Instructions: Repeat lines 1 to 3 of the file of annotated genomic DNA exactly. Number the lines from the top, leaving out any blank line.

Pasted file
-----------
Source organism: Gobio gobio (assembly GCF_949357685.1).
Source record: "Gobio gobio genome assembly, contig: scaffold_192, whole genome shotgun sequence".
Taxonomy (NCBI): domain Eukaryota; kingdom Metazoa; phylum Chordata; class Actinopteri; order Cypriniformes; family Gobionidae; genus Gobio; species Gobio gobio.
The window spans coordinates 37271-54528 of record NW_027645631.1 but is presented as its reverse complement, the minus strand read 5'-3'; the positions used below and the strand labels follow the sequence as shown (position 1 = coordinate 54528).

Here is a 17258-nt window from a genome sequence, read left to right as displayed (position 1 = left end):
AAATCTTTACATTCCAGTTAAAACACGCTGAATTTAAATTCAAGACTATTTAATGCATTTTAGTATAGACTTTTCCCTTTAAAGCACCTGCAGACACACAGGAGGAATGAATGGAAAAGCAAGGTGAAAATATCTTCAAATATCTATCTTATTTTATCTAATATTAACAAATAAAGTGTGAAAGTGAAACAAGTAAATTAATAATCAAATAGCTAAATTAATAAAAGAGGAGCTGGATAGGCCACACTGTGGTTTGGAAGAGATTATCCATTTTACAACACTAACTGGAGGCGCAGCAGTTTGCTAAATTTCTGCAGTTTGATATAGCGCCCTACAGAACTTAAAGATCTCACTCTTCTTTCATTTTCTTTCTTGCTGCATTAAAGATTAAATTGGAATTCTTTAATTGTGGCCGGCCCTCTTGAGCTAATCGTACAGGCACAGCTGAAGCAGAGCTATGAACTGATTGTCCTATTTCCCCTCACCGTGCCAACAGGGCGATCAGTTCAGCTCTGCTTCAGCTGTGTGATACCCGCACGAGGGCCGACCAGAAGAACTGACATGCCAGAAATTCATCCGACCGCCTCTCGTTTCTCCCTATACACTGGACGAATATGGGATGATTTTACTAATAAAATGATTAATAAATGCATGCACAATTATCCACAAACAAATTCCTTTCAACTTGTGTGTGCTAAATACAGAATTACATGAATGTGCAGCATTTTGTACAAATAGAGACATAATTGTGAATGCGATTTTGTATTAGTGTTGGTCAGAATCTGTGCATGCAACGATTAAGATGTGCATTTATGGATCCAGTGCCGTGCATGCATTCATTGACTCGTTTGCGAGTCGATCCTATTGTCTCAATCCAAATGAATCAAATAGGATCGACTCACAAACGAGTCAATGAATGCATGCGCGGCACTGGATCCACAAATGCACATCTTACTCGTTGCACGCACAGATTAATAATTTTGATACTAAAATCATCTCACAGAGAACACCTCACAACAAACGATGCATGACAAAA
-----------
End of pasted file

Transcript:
Source organism: Gobio gobio (assembly GCF_949357685.1).
Source record: "Gobio gobio genome assembly, contig: scaffold_192, whole genome shotgun sequence".
Taxonomy (NCBI): domain Eukaryota; kingdom Metazoa; phylum Chordata; class Actinopteri; order Cypriniformes; family Gobionidae; genus Gobio; species Gobio gobio.